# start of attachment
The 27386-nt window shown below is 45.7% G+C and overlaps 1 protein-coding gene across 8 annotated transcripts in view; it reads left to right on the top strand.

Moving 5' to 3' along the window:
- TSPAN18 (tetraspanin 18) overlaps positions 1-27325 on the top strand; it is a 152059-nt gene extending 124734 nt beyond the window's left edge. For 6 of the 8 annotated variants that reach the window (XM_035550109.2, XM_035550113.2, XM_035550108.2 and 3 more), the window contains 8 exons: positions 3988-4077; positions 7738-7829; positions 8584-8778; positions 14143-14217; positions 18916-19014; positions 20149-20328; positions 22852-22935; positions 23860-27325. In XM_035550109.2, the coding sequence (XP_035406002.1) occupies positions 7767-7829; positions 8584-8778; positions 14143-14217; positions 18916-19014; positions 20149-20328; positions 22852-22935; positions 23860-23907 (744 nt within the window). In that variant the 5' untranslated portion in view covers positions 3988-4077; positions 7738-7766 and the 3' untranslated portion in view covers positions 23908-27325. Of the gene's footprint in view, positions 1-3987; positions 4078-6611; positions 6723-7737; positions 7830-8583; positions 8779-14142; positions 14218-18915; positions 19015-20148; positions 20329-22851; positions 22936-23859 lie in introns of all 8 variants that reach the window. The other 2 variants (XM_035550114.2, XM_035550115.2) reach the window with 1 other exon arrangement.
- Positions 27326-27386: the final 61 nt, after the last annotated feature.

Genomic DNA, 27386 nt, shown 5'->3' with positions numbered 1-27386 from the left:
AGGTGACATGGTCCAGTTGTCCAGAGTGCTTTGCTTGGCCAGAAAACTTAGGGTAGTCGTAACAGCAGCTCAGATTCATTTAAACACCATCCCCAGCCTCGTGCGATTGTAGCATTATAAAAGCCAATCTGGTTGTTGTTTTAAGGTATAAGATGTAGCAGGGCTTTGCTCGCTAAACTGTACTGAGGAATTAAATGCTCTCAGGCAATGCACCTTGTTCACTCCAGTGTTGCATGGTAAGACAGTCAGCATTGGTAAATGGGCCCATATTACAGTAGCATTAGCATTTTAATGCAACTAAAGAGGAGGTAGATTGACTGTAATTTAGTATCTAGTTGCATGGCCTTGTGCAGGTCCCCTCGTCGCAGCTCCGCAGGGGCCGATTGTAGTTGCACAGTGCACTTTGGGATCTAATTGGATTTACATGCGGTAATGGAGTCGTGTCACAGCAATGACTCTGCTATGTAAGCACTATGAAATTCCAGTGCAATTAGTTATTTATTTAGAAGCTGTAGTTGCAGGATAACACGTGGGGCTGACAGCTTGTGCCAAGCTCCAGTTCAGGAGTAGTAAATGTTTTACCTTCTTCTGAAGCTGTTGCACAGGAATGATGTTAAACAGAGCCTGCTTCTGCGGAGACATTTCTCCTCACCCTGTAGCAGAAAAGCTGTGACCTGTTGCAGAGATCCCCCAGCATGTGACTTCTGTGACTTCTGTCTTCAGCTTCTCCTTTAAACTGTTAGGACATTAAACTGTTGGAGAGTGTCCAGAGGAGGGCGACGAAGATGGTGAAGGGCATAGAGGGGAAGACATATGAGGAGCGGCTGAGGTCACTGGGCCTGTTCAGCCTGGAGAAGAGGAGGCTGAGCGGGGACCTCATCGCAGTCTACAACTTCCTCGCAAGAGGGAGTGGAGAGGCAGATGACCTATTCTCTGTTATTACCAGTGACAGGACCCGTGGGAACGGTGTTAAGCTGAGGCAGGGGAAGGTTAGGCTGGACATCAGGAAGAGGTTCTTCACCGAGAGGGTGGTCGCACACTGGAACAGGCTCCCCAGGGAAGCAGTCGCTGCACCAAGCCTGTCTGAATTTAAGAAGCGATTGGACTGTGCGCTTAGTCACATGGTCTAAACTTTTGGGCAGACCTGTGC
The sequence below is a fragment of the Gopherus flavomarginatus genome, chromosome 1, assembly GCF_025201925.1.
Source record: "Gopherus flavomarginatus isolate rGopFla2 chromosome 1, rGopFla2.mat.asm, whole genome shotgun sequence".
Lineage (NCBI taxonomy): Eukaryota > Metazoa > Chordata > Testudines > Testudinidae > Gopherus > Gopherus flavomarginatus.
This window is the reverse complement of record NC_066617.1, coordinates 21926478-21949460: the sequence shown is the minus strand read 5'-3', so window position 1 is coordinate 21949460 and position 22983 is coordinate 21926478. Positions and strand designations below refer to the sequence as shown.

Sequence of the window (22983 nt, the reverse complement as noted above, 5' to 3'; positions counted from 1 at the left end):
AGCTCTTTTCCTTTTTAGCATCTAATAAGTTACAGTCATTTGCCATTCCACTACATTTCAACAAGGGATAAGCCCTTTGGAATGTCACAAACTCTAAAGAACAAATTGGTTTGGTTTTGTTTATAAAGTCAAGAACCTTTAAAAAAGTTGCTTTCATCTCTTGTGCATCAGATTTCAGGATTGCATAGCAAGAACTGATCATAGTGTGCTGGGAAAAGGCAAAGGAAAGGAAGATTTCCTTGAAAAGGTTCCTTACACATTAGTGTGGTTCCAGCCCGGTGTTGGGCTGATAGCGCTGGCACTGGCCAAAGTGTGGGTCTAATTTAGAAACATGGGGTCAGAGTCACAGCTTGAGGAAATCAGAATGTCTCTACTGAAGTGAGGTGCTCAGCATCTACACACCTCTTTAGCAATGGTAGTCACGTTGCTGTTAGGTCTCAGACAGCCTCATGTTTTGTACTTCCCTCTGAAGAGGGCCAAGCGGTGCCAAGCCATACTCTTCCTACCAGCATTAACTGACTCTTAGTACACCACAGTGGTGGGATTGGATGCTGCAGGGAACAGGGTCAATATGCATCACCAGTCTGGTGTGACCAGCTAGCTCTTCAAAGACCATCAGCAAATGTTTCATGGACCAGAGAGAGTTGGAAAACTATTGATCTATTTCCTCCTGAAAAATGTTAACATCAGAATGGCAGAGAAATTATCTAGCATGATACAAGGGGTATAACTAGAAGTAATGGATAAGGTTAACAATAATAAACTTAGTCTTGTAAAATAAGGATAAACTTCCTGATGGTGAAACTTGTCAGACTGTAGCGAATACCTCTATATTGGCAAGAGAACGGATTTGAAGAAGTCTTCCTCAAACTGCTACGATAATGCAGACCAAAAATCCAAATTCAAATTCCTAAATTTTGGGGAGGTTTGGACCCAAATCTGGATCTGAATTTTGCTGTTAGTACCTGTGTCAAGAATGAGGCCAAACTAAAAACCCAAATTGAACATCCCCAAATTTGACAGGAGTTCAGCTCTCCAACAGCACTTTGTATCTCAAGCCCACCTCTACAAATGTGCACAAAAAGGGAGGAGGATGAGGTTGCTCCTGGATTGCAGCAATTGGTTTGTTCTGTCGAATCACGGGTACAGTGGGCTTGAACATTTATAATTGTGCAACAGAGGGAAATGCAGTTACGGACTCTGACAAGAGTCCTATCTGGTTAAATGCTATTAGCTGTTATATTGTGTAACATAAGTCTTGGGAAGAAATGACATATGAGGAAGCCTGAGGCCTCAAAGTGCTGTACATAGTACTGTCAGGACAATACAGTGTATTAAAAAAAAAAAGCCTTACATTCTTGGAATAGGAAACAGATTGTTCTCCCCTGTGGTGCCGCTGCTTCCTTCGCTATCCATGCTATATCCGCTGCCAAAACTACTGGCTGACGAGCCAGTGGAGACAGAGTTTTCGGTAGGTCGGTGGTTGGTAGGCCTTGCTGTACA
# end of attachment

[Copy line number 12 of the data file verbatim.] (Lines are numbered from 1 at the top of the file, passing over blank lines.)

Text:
AGCTCTTTTCCTTTTTAGCATCTAATAAGTTACAGTCATTTGCCATTCCACTACATTTCAACAAGGGATAAGCCCTTTGGAATGTCACAAACTCTAAAGAACAAATTGGTTTGGTTTTGTTTATAAAGTCAAGAACCTTTAAAAAAGTTGCTTTCATCTCTTGTGCATCAGATTTCAGGATTGCATAGCAAGAACTGATCATAGTGTGCTGGGAAAAGGCAAAGGAAAGGAAGATTTCCTTGAAAAGGTTCCTTACACATTAGTGTGGTTCCAGCCCGGTGTTGGGCTGATAGCGCTGGCACTGGCCAAAGTGTGGGTCTAATTTAGAAACATGGGGTCAGAGTCACAGCTTGAGGAAATCAGAATGTCTCTACTGAAGTGAGGTGCTCAGCATCTACACACCTCTTTAGCAATGGTAGTCACGTTGCTGTTAGGTCTCAGACAGCCTCATGTTTTGTACTTCCCTCTGAAGAGGGCCAAGCGGTGCCAAGCCATACTCTTCCTACCAGCATTAACTGACTCTTAGTACACCACAGTGGTGGGATTGGATGCTGCAGGGAACAGGGTCAATATGCATCACCAGTCTGGTGTGACCAGCTAGCTCTTCAAAGACCATCAGCAAATGTTTCATGGACCAGAGAGAGTTGGAAAACTATTGATCTATTTCCTCCTGAAAAATGTTAACATCAGAATGGCAGAGAAATTATCTAGCATGATACAAGGGGTATAACTAGAAGTAATGGATAAGGTTAACAATAATAAACTTAGTCTTGTAAAATAAGGATAAACTTCCTGATGGTGAAACTTGTCAGACTGTAGCGAATACCTCTATATTGGCAAGAGAACGGATTTGAAGAAGTCTTCCTCAAACTGCTACGATAATGCAGACCAAAAATCCAAATTCAAATTCCTAAATTTTGGGGAGGTTTGGACCCAAATCTGGATCTGAATTTTGCTGTTAGTACCTGTGTCAAGAATGAGGCCAAACTAAAAACCCAAATTGAACATCCCCAAATTTGACAGGAGTTCAGCTCTCCAACAGCACTTTGTATCTCAAGCCCACCTCTACAAATGTGCACAAAAAGGGAGGAGGATGAGGTTGCTCCTGGATTGCAGCAATTGGTTTGTTCTGTCGAATCACGGGTACAGTGGGCTTGAACATTTATAATTGTGCAACAGAGGGAAATGCAGTTACGGACTCTGACAAGAGTCCTATCTGGTTAAATGCTATTAGCTGTTATATTGTGTAACATAAGTCTTGGGAAGAAATGACATATGAGGAAGCCTGAGGCCTCAAAGTGCTGTACATAGTACTGTCAGGACAATACAGTGTATTAAAAAAAAAAAGCCTTACATTCTTGGAATAGGAAACAGATTGTTCTCCCCTGTGGTGCCGCTGCTTCCTTCGCTATCCATGCTATATCCGCTGCCAAAACTACTGGCTGACGAGCCAGTGGAGACAGAGTTTTCGGTAGGTCGGTGGTTGGTAGGCCTTGCTGTACA